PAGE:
2. Dip the printed pattern in isopropyl alcohol for 5-10 seconds. This can be done multiple times for a stronger polishing effect.
  3. Suspend the print and allow it to dry for 20-30 minutes. Steps 1-4 may be repeated, if needed.
  4. Place the part in a vacuum, or in a convection oven set at 40°C for one hour. This will ensure complete solvent evaporation and surface hardening. (You can also skip this step and allow the print to dry overnight, if preferred.)

Option 2: Spray Polishing

  1. Attach a wire or a similar material for suspending the prints after post-processing is complete, or place it on a base with a small contact area.
  2. Spray the surface of the print with isopropyl alcohol .
  3. Allow the print to dry for 20-30 minutes. Steps 1-4 may be repeated, if needed.
  4. Place the part in a vacuum, or in a convection oven set at 40°C for one hour. This will ensure complete solvent evaporation and surface hardening. (You can also skip this step and allow the print to dry overnight, if preferred.) 

Tip: The Polysher, by Polymaker, provides additional smoothing of layer lines in 20-40 minutes, while preserving macroscopic dimensional accuracy. Find it here!

Step 3: Parts Tree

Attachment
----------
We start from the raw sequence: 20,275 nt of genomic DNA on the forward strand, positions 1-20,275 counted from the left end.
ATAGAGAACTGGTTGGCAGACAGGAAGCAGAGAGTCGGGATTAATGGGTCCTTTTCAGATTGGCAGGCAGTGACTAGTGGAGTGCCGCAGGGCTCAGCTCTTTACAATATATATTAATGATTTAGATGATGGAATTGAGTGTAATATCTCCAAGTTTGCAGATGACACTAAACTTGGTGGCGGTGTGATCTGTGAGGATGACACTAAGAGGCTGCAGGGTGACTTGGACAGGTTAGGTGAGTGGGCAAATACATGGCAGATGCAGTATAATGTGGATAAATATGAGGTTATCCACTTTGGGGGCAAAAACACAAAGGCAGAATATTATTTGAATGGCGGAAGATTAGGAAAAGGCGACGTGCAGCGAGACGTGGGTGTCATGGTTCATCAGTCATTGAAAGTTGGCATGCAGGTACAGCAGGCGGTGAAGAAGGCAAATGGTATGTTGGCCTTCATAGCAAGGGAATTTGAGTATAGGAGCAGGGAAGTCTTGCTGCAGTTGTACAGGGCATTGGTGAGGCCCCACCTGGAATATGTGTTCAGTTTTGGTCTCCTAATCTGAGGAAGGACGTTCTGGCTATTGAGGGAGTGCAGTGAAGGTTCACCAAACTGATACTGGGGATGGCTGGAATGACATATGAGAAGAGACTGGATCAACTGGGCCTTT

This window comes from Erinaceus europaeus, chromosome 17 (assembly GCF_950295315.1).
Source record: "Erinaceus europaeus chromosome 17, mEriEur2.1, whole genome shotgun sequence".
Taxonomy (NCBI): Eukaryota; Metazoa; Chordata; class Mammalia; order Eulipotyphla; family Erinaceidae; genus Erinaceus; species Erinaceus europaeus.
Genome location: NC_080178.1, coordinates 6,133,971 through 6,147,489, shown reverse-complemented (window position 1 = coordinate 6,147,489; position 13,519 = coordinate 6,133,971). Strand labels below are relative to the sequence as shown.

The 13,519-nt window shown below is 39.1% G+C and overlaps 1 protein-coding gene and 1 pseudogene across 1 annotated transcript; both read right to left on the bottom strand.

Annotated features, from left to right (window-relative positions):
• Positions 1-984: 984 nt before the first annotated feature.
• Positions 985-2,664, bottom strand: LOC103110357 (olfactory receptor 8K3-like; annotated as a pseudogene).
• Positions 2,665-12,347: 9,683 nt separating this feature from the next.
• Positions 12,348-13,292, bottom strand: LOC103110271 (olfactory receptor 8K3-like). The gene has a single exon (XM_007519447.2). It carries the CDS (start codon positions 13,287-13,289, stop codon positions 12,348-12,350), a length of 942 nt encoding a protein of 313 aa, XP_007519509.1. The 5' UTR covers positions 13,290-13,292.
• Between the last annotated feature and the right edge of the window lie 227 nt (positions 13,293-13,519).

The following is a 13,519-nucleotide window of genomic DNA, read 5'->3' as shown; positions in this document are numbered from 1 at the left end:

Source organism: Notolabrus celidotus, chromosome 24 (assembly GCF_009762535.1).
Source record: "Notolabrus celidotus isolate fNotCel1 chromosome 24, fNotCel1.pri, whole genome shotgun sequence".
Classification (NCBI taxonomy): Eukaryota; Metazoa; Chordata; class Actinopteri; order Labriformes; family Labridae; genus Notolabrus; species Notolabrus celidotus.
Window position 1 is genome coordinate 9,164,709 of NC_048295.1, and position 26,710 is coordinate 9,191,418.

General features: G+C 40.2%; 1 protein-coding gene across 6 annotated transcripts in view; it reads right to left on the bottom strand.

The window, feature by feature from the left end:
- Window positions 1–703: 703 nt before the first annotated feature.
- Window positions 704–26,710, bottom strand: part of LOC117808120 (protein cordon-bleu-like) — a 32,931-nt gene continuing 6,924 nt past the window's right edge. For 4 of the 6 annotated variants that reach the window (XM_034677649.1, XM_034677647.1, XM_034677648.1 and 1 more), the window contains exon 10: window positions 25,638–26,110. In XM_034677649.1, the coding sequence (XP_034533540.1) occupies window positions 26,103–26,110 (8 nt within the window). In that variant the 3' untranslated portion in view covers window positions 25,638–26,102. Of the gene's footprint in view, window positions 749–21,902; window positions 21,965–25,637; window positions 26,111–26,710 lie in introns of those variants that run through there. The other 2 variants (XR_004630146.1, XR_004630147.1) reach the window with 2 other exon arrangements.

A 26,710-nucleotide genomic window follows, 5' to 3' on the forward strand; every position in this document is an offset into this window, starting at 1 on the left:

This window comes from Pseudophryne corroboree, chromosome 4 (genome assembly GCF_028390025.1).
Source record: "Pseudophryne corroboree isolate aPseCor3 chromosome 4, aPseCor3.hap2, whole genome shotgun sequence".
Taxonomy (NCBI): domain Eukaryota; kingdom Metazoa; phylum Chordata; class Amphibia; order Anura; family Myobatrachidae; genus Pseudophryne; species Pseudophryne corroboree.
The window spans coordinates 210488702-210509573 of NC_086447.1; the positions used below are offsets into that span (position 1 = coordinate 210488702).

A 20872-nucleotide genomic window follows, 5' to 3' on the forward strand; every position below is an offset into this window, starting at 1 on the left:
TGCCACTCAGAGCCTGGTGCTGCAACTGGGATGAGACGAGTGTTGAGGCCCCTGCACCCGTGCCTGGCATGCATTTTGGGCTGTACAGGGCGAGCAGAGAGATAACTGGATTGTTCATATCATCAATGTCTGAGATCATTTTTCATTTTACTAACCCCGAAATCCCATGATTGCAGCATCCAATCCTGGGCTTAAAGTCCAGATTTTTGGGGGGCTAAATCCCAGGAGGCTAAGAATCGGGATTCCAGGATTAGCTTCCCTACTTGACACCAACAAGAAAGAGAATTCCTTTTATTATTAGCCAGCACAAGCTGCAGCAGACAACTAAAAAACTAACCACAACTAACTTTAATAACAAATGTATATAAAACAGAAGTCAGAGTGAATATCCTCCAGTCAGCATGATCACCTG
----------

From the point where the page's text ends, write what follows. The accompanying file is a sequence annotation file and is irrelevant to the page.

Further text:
The parts tree secures the cup to the part for casting, and ensures the metal flows smoothly and evenly into the part. 

  1. Attach the part to the cup with wax bars, or sprues, which will serve as channels for metal flow during the casting process. (The part should sit level on the cup for even pouring) Keep bends and twists in the sprues to a minimum, as these have the potential to slow the flow to the part.
  2. You may wish to attach smaller wax pieces to thinner areas of the part for even flow distribution.
  3. A small torch may be used on the final assembly to eliminate any holes in the sprues or the parts tree itself.

Step 4: Ceramic Dipping

The ceramic shell will serve as the final mold for casting once the printed material has vaporized during the burnout process. 

  1. Create the mold by alternately immersing the parts tree in a ceramic slurry and an extremely fine silica compound. Care should be taken to make sure the part is neatly and evenly coated during both steps, and that no gaps are present. 
  2. The number of times this process will need to be repeated varies. Generally, at least 5 coats are recommended, and for parts with intricate structures, 7-9 coats are recommended to prevent damage to the shell during casting.
  3. It is important to let each coat completely dry before repeating this step. Once the shell has reached desired thickness (approximately .3.75 in, or 9.525 mm on average), it is ready for burnout.